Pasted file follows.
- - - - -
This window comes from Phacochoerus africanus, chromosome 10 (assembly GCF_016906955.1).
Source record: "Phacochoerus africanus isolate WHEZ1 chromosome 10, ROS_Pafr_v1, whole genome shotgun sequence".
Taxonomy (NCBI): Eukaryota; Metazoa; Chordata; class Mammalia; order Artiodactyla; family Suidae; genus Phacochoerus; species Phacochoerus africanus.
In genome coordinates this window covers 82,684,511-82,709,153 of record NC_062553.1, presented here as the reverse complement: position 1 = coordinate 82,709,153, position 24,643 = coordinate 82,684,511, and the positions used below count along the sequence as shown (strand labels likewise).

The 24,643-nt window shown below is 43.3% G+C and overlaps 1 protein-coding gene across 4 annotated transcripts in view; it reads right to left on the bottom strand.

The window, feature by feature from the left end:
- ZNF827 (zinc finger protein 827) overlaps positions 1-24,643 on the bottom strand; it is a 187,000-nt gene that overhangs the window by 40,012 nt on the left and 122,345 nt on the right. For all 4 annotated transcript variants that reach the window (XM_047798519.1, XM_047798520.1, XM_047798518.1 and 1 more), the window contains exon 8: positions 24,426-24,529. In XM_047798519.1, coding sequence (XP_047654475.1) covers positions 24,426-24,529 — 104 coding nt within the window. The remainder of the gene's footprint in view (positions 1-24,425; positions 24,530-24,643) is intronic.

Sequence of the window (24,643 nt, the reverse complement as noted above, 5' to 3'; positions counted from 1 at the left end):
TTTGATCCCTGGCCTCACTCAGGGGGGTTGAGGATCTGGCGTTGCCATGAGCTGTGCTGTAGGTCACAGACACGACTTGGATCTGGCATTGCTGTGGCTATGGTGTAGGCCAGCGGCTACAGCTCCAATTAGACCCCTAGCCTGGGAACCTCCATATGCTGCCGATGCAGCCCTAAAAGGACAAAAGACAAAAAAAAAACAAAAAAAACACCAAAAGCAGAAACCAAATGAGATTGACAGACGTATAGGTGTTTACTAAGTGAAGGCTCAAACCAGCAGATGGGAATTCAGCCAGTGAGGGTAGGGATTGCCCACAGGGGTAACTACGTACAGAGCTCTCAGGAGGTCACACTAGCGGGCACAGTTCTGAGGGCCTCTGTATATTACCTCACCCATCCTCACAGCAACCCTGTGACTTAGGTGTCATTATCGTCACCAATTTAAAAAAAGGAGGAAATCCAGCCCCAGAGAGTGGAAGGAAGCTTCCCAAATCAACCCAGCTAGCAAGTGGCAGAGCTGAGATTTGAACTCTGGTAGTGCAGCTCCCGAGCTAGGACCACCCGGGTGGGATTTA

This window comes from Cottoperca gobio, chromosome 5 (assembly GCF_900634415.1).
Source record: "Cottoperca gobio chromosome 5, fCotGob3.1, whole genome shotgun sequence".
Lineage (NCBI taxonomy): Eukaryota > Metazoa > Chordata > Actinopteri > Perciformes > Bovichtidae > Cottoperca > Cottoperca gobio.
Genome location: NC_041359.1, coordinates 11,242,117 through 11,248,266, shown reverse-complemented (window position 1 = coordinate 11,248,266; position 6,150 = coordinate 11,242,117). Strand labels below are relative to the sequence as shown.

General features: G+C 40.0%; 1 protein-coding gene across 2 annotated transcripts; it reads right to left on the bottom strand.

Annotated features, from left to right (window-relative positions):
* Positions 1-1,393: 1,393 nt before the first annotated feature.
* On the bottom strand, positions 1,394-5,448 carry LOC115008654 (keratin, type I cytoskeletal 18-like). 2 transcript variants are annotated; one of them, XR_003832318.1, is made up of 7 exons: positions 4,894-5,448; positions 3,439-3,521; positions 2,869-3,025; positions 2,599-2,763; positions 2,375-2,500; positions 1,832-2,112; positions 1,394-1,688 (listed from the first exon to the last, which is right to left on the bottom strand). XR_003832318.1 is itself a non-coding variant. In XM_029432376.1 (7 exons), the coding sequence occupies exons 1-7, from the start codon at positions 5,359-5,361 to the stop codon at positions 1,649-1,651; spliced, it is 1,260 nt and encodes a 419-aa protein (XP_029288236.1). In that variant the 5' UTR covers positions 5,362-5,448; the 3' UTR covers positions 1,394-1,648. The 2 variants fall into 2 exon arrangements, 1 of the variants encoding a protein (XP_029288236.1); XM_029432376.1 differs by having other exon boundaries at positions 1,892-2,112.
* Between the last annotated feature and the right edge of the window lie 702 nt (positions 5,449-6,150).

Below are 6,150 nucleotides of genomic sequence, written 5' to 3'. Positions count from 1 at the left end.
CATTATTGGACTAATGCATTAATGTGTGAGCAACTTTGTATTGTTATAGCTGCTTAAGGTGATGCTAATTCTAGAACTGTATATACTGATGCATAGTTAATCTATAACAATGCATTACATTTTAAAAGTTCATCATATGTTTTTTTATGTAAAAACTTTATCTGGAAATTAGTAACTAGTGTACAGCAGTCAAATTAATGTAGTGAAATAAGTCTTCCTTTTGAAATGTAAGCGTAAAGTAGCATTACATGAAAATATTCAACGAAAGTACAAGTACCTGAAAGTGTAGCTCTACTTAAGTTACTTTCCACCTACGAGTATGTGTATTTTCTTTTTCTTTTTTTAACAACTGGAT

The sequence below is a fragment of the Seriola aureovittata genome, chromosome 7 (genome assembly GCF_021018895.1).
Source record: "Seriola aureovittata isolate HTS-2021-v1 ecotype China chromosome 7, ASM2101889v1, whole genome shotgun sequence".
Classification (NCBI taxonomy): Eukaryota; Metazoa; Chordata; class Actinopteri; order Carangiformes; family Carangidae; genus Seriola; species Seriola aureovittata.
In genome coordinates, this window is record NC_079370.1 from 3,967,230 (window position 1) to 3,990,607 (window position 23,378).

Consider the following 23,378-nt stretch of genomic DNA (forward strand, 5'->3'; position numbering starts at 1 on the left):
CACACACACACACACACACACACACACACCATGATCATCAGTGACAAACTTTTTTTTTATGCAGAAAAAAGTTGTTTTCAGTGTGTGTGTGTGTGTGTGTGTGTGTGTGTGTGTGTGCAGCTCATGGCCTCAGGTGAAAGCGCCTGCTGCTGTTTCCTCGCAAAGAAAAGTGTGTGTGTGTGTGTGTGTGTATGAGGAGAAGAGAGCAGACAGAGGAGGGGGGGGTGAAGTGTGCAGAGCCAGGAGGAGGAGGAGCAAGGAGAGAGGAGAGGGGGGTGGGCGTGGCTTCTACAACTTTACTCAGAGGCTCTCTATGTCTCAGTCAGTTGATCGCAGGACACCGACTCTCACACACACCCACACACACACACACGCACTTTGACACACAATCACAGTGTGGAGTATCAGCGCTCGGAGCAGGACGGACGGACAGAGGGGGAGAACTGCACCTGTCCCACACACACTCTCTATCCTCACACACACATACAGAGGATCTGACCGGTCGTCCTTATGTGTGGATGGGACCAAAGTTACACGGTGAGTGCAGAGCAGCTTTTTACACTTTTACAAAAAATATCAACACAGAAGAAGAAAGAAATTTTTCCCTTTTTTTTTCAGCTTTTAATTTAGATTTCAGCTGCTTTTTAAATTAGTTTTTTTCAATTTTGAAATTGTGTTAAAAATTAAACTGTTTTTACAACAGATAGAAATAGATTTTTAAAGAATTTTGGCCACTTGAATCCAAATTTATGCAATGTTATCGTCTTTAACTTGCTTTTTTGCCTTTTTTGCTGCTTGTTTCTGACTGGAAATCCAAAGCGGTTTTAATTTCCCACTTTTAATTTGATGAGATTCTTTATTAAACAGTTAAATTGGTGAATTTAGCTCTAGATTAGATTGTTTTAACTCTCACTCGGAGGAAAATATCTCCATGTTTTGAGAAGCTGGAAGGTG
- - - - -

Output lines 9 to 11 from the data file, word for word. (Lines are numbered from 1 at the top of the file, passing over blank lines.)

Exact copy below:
TTTGATCCCTGGCCTCACTCAGGGGGGTTGAGGATCTGGCGTTGCCATGAGCTGTGCTGTAGGTCACAGACACGACTTGGATCTGGCATTGCTGTGGCTATGGTGTAGGCCAGCGGCTACAGCTCCAATTAGACCCCTAGCCTGGGAACCTCCATATGCTGCCGATGCAGCCCTAAAAGGACAAAAGACAAAAAAAAAACAAAAAAAACACCAAAAGCAGAAACCAAATGAGATTGACAGACGTATAGGTGTTTACTAAGTGAAGGCTCAAACCAGCAGATGGGAATTCAGCCAGTGAGGGTAGGGATTGCCCACAGGGGTAACTACGTACAGAGCTCTCAGGAGGTCACACTAGCGGGCACAGTTCTGAGGGCCTCTGTATATTACCTCACCCATCCTCACAGCAACCCTGTGACTTAGGTGTCATTATCGTCACCAATTTAAAAAAAGGAGGAAATCCAGCCCCAGAGAGTGGAAGGAAGCTTCCCAAATCAACCCAGCTAGCAAGTGGCAGAGCTGAGATTTGAACTCTGGTAGTGCAGCTCCCGAGCTAGGACCACCCGGGTGGGATTTA

This window comes from Cottoperca gobio, chromosome 5 (assembly GCF_900634415.1).
Source record: "Cottoperca gobio chromosome 5, fCotGob3.1, whole genome shotgun sequence".